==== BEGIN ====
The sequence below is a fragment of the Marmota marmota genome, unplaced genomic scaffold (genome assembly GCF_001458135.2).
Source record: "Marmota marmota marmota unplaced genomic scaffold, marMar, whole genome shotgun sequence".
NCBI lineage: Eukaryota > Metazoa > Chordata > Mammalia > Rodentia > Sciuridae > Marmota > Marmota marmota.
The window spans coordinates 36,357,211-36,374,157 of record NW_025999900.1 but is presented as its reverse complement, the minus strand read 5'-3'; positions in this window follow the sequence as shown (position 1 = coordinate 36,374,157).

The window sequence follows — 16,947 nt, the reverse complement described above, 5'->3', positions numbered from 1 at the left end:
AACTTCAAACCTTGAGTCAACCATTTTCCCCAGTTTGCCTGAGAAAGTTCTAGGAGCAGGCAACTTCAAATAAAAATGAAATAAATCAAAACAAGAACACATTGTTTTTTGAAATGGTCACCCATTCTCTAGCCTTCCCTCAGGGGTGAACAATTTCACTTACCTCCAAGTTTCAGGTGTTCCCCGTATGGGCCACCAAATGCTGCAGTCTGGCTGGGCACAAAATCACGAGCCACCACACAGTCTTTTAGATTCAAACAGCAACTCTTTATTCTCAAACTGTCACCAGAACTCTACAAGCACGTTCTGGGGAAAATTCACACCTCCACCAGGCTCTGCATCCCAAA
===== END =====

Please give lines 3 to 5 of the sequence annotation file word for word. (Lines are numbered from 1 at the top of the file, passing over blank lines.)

NCBI lineage: Eukaryota > Metazoa > Chordata > Mammalia > Rodentia > Sciuridae > Marmota > Marmota marmota.
The window spans coordinates 36,357,211-36,374,157 of record NW_025999900.1 but is presented as its reverse complement, the minus strand read 5'-3'; positions in this window follow the sequence as shown (position 1 = coordinate 36,374,157).

The window sequence follows — 16,947 nt, the reverse complement described above, 5'->3', positions numbered from 1 at the left end: